Governor John Bel Edwards of Louisiana signed a bill just over a week ago authorizing online sports betting operations. Louisiana residents were overjoyed with the prospect of online sports betting by NFL season.
Monumental bills, HB697 and SB247, were several years in the making. Thanks to tireless efforts from Louisiana lawmakers, the measures were passed in a timely fashion and with overwhelming support.
What’s Stopping LA sports betting?
However, it seems that there is yet another hurdle for the state to overcome before bringing online/mobile sports betting to LA. The Governor signed off on the development of a Gaming Control Board without having a chairman to lead the gaming commission.
Mike Noel, the state’s former gambling regulatory chairman, resigned only two weeks before the sports betting bills were signed into law. Noel did not indicate why he left the board, though there is speculation as to why.
Where’s the Chair?
Many theorize that Mr. Noel resigned due to the possibility of having to appear at a Senate confirmation hearing before taking on the redesigned role. The reasoning being his involvement in the highly disputed death of Ronald Greene.
The fatality is relevant to Mike’s resignation because he was actively serving as a commissioner for the State Police at the time of the incident. Considering that the investigation of Greene’s death is still underway, it is a wise decision for Noel to avoid Senate questioning on the matter.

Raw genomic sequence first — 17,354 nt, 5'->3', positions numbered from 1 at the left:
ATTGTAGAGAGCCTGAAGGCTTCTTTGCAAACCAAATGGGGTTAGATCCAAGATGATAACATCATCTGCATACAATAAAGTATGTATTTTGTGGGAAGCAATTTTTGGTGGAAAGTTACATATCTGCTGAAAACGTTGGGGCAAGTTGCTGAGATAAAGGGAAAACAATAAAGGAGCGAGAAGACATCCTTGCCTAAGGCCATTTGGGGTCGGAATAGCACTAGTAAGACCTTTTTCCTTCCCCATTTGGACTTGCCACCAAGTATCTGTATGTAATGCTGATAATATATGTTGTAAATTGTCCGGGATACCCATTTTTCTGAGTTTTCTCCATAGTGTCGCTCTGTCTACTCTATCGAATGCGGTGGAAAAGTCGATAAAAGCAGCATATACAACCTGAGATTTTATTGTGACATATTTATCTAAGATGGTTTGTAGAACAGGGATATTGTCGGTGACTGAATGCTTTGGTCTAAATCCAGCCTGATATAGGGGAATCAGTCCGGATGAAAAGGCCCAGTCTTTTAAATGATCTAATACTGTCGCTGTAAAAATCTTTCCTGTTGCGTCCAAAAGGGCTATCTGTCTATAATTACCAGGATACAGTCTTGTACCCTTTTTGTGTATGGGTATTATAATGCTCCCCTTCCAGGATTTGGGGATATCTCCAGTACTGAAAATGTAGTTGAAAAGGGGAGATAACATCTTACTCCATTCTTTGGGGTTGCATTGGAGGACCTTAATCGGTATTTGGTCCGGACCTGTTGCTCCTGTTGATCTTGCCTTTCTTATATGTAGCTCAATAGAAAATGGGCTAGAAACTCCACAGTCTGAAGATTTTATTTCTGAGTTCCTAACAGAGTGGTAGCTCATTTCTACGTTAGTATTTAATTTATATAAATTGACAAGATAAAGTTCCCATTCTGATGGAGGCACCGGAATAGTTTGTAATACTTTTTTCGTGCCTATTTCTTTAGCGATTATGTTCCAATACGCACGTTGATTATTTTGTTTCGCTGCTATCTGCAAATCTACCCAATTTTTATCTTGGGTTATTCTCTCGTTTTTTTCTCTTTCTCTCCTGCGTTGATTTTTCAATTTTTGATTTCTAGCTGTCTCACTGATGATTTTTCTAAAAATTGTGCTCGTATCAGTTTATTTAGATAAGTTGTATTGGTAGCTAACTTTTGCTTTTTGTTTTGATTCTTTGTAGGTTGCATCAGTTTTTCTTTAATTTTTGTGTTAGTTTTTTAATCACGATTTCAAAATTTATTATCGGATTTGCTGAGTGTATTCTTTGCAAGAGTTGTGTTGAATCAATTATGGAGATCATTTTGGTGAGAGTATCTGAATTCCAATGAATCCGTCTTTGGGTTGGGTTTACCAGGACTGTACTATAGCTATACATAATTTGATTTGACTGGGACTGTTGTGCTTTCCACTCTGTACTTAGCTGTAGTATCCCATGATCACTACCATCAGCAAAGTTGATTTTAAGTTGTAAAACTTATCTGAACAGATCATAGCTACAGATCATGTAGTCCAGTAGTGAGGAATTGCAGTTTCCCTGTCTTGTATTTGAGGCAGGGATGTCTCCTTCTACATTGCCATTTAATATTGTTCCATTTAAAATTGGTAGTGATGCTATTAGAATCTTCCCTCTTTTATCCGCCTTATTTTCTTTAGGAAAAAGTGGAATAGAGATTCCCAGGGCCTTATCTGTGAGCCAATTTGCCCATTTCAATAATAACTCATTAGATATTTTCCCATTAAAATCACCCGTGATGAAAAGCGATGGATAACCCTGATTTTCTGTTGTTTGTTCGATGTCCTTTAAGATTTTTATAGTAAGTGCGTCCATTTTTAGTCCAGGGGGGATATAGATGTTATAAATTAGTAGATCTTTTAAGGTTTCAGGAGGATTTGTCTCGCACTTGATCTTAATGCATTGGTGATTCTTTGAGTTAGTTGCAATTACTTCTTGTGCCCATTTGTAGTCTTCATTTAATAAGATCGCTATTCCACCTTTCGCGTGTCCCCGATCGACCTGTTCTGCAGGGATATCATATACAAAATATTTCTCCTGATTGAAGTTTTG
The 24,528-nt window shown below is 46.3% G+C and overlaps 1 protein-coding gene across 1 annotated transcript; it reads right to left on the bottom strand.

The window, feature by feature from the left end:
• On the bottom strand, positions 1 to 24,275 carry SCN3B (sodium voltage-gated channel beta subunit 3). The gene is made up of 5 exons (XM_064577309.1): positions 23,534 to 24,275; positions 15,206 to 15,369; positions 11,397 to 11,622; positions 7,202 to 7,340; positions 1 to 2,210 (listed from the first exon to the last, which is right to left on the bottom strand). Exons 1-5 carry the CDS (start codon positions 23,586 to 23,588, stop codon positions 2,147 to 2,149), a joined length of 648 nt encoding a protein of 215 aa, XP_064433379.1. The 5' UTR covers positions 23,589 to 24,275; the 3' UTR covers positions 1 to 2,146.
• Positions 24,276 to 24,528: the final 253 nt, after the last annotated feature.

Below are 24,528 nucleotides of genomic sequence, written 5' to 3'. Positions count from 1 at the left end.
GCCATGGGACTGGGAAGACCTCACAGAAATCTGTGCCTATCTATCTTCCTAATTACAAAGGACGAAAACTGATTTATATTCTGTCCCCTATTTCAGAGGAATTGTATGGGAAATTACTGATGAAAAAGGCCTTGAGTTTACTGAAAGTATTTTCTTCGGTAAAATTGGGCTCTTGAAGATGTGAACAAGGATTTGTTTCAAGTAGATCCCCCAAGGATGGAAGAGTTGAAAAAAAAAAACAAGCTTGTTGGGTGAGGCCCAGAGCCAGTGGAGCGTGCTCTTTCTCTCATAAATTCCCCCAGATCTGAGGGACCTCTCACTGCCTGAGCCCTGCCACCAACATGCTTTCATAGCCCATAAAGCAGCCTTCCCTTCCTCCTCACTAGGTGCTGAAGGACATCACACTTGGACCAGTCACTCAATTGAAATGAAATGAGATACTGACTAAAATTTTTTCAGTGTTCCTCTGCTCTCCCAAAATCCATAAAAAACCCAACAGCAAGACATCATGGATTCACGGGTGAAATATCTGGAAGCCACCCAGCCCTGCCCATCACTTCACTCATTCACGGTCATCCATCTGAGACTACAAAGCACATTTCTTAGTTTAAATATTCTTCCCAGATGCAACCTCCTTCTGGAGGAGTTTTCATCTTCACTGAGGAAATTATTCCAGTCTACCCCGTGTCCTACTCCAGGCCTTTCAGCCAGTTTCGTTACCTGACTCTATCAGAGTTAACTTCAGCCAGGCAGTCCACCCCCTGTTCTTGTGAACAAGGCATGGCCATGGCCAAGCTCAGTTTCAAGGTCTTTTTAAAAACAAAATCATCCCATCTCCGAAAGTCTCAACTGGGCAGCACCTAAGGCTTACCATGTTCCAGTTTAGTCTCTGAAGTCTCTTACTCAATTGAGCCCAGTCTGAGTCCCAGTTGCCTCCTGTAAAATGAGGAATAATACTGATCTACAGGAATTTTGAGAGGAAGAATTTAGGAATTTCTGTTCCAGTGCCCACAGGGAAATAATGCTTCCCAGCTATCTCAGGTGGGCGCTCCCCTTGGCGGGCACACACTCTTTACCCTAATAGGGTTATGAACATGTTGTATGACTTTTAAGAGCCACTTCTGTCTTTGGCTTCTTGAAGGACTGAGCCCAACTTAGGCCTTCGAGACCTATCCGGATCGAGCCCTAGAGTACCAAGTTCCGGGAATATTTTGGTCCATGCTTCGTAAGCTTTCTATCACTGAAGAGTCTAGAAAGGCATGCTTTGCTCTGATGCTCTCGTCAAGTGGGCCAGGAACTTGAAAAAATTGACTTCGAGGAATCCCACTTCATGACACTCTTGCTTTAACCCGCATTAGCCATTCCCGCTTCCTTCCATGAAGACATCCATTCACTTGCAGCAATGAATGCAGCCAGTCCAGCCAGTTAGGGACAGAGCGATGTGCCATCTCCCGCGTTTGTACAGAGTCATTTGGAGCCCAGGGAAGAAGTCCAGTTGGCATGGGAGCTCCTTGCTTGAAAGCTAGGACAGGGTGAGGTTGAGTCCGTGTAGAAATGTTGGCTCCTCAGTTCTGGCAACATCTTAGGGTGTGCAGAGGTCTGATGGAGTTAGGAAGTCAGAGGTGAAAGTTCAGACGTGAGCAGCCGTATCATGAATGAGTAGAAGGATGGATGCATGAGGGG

A Rapid Replacement
Nonetheless, this issue has been a cause for delay. Domestic online wagering cannot be conducted without state oversight. With regard to the massive legislative overhaul ensuing over the new legislation, it is critical that the state finds and appoints an experienced commissioner for the job.
Rumors have already began to spread with chatter about who will take the seat. High-profile names like Senator Ronnie Johns have been dropped in these discussion circles, though the majority of these talks are merely hearsay.
Is it Worth the Wait?
Since Louisiana residents will likely have to wait until after football season to place domestic bets, we want to remind you that offshore online options are not only available but extremely viable.
Online sportsbooks based in offshore servers were the only online event wagering option available to US residents for a very long time. Domestic sportsbooks have only recently entered the market, beginning in 2019 with the Supreme Court ruling on PASPA’s unconstitutionality.
As the domino effect begins to take shape across the nation, there will undoubtedly be a period of adjustments in which regulation groups will be gauging the efficacy of new sports betting guidelines.
Speaking in terms of Louisiana sports betting, this delay seems to be the first of many kinks that must be worked out before the industry can run smoothly.
What does it mean for Louisiana sports fans? We’ll put it simply: if the state’s legislature is too messy to bring sports betting revenue back to Louisiana, then bettors maintain no obligation to exclude themselves from offshore sportsbooks.